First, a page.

Please use this identifier to cite or link to this item: https://scholarbank.nus.edu.sg/handle/10635/221876
Title: FRAMING VERTICAL FARMING AS A SOLUTION TO SUSTAINABLE HOUSING IN SINGAPORE
Authors: YIT MIN HUI JOELYNN
Keywords: Real Estate
Wong Khei Mie Grace
2010/2011 RE
Environmental issues
Sustainable housing
Vertical farming
Issue Date: 19-Apr-2011
Citation: YIT MIN HUI JOELYNN (2011-04-19). FRAMING VERTICAL FARMING AS A SOLUTION TO SUSTAINABLE HOUSING IN SINGAPORE. ScholarBank@NUS Repository.
Abstract: Vertical farming, a recent concept introduced by American ecologist Dr. Dickson Despommier, proposes to conduct farming activities within high-rise buildings in urban areas. This idea presents vast opportunities in terms of increased crop production, elimination of weather-related problems, conservation of farmland resources, organic crops, and the possibility of energy production. In Singapore, it would be rational to conduct vertical farming as it could tackle issues such as food security without the need for vast land resources. Moreover, local food production would lessen effects on the environment by reducing the carbon footprint for transporting food across long distances. Thus, it would help to mitigate environmental effects such as climate change and peak oil. In particular, this study proposes to integrate vertical farming with future public housing designs by incorporating farming along the façade of HDB buildings. This proposal is inspired by the Agro-Housing concept in Wuhan, China. Hence, the public’s receptivity and the feasibility of vertical farming in Singapore were explored. This was done mainly by a survey conducted in Punggol estate, Singapore’s first eco-town. In general, the respondents indicated good awareness of environmental and sustainability issues. Moreover, 83.8% of the residents were supportive of vertical farming and a substantial 40% indicated willingness of time and energy commitment to farming activities. Despite some concerns regarding the maintenance of the farm space and the likelihood of pests, a high 84.8% of the respondents felt that vertical farming was feasible and many look forward to its implementation.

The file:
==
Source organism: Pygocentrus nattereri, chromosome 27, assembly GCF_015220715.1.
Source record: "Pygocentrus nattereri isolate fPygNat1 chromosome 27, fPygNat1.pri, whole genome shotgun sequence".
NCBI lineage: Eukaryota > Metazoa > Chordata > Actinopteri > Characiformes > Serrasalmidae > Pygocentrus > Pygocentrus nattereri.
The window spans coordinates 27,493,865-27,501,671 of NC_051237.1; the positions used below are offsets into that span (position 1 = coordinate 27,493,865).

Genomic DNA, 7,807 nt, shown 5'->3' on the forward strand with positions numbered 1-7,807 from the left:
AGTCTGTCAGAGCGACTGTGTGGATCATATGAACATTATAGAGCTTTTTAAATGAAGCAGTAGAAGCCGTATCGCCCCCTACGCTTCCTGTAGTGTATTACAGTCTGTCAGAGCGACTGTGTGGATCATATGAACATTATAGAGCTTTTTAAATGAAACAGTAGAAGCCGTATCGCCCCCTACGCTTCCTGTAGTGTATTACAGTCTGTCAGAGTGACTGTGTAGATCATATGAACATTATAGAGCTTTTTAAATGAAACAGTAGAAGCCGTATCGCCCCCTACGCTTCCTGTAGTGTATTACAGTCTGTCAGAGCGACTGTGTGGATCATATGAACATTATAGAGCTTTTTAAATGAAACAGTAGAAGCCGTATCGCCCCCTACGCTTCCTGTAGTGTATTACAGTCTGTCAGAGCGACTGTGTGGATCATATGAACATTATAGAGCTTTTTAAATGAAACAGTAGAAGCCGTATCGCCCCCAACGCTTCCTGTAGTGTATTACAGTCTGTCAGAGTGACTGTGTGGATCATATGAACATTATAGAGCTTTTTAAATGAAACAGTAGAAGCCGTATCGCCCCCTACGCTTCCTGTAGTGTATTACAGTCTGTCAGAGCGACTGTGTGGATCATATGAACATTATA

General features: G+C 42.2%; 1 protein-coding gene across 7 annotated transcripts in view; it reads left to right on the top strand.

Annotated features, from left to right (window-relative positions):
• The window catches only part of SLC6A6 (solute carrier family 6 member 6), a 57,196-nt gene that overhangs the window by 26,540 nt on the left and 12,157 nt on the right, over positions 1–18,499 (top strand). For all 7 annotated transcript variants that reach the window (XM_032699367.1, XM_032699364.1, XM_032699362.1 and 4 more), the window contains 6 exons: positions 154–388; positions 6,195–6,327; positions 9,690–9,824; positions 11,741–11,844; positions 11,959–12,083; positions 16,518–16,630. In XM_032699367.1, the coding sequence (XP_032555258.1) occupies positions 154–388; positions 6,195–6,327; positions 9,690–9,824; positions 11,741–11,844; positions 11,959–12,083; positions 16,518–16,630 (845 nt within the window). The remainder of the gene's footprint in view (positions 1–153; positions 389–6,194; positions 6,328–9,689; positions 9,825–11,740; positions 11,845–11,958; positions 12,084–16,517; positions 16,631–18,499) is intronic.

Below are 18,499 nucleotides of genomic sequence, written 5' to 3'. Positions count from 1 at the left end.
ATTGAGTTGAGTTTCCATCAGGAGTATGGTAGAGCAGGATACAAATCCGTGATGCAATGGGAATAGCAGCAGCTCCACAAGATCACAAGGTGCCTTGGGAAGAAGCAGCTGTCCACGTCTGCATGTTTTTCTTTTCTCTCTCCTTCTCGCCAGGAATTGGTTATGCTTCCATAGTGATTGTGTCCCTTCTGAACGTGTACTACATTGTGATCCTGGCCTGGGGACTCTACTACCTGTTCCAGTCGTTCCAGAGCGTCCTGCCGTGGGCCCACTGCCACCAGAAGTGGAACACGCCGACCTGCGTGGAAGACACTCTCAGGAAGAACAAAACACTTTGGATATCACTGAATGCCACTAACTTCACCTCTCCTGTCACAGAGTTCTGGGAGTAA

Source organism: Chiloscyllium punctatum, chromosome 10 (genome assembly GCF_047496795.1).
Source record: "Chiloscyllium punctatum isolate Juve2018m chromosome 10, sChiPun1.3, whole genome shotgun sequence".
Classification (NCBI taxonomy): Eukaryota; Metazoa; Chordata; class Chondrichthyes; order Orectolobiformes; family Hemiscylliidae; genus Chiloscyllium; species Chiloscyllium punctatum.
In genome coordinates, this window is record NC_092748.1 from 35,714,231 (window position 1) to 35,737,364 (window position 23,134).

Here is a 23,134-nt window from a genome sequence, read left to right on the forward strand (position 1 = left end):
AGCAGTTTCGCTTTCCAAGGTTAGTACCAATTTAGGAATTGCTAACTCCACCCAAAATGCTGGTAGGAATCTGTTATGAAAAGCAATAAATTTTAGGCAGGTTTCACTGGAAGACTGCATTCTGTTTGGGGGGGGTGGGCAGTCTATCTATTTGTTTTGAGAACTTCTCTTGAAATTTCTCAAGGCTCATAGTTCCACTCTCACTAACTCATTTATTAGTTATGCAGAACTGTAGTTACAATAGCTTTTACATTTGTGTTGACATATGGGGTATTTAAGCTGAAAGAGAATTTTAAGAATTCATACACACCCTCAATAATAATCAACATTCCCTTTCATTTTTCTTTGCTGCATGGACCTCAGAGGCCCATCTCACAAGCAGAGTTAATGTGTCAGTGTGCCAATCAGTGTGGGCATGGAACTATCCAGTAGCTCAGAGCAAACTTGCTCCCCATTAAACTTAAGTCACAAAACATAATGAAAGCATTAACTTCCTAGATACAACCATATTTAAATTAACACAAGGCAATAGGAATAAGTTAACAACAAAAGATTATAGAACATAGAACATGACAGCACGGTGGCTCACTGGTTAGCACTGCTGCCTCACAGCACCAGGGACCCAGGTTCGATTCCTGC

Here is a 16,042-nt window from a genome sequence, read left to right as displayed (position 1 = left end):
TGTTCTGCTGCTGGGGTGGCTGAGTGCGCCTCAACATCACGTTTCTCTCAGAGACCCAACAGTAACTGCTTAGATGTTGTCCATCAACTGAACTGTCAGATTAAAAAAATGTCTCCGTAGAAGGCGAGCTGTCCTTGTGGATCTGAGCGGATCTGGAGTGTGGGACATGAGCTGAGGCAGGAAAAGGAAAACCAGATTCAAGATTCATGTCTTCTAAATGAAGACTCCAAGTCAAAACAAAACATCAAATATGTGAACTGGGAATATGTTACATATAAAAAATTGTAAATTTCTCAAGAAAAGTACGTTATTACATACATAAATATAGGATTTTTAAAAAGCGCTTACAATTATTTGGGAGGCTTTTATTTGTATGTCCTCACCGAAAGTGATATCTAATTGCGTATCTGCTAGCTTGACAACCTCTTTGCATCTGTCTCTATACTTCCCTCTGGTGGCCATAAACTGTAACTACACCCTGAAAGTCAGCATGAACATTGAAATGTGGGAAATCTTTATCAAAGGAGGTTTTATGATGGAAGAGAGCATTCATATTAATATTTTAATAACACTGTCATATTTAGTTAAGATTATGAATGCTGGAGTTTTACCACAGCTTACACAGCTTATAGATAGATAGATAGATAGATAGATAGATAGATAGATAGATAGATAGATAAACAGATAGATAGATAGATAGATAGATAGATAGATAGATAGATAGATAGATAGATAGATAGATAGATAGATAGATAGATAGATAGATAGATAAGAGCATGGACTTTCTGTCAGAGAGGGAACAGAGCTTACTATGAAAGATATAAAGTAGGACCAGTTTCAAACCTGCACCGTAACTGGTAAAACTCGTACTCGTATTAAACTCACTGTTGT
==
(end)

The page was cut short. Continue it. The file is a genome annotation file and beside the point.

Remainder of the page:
URI: https://scholarbank.nus.edu.sg/handle/10635/221876
Appears in Collections:Bachelor's Theses

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